This section is from the book "Business Finance", by William Henry Lough. Also available from Amazon: Business Finance, A Practical Study of Financial Management in Private Business Concerns.
A proposal of more complexity came from a southern state in which it was planned to build a railroad of less than 30 miles through three prosperous villages and opening up a rich agricultural and lumber country to Port "D" and the sea. Some information was furnished by the intending promoter of this project, but the data as at first submitted was so incomplete that it was necessary to draw up a list of definite questions, which are given below, with a view to securing such information as would be at once required by a banker or bond dealer if he were to look into the proposition at all.
1. How much traffic is now hauled by existing transportation agencies in this region?
2. How much standing lumber will be made available for shipment by this new road?
3. What are the important markets for this lumber?
4. At what price can it probably be sold in these markets?
5. What, approximately, will be the cost of cutting and of hauling lumber to railroad and loading on cars? (Answers to the above questions will give a basis for figuring the possible rates on lumber from the point of loading to the markets).
6. Just how much rail and water traffic through "D" is in sight?
7. What advantages as a port for rail and water traffic will Port "D" have over competing ports?
8. What inducements can be offered which will lead to the diversion of traffic now moving through competing ports to the route through Port "D"?
9. At what rates does traffic now move through competing ports to and from the markets which the promoter hopes to reach by his proposed route? 10. What is the attitude of connecting rail and water lines? Will they be inclined to assist in the development of Port "D" or will they find it to their interest rather to discourage the growth of this port? (This is, perhaps, the most important question of all, for a short railroad, such as the promoter has in view, could scarcely exist, let alone thrive, unless it has the cordial co-operation of connecting lines).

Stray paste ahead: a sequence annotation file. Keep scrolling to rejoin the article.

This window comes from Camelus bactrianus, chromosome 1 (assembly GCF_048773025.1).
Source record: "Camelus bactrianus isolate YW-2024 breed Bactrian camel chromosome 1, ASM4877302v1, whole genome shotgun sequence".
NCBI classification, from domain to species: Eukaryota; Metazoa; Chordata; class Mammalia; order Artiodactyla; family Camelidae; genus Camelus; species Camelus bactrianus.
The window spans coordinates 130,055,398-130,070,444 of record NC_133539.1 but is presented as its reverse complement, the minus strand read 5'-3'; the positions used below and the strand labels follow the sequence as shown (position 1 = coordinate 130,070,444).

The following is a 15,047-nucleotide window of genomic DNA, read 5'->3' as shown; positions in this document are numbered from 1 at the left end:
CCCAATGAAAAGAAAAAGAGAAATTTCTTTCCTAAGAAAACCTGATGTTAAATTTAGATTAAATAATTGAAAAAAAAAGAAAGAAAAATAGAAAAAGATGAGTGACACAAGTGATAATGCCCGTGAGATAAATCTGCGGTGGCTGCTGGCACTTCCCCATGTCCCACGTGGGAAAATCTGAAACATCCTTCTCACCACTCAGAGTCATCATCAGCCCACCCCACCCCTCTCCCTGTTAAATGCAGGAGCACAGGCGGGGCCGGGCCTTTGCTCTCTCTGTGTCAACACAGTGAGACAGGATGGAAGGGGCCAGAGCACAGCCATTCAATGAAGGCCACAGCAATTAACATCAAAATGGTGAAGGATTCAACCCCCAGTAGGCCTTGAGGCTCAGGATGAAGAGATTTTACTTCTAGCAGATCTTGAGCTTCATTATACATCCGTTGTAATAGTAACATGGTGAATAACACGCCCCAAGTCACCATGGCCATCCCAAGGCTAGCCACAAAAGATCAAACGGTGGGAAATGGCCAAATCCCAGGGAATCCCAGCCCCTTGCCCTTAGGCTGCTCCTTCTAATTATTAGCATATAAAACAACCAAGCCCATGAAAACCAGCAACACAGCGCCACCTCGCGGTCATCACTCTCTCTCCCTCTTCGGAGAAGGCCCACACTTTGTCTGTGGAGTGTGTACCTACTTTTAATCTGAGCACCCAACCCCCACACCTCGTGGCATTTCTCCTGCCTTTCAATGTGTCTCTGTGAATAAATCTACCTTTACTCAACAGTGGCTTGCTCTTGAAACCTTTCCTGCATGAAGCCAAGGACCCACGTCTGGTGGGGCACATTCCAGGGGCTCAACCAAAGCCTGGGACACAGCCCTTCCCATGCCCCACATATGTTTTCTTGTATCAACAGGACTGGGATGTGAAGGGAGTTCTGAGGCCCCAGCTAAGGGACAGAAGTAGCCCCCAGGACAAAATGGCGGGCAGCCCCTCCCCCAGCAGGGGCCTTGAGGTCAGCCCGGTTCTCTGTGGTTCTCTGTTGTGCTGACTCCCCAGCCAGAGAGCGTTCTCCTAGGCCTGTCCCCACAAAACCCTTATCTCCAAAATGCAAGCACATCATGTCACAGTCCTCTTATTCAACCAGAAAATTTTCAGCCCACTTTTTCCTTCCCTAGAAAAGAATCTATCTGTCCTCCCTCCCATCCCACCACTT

11. Assuming that connecting lines are friendly, what rate per ton-mile can the proposed railroad probably secure on the through traffic?
12. What will be the exact cost of securing the right of way and constructing the proposed road?
13. What will be the cost of providing docks and other terminal facilities at Port "D"?
14. Do the above estimates contemplate providing a well-built, modern road, or rather a temporary construction which will have to be replaced later?
15. What will be the cost of equipment and of necessary supplies of all kinds?
16. Will it be possible to secure local subsidies, or other assistance?
17. Does the promoter have banking connections on which he can rely for assistance in floating the securities of the proposed road?
18. Does the promoter know any capitalists who will probably be willing - provided satisfactory answers to all the above questions are given - to buy the stock issues of the proposed road?
19. Is the promoter able and willing to incur the large expense that will be necessary to secure correct, dependable answers to all the above questions?
The process of securing answers to the questions above listed would in each case probably bring to light many additional questions requiring investigation. Just what these questions may be could not very well be determined in advance, inasmuch as they would result in part from the local conditions under which the project is to be established. By working out a list of questions in their logical sequence and by getting the most complete and trustworthy answers possible, the promoter may be certain that he is leaving nothing of great importance uncovered. To be sure, there may be unfortunate slips and omissions even in the most thorough investigations, but they will generally be found to be due to peculiarities of the business or of the locality in which it is carried on which escape the eyes of a stranger. For this reason it is always very desirable that the investigator should associate himself as closely as possible with a man who is thoroughly familiar, by long experience, with the peculiarities of the project.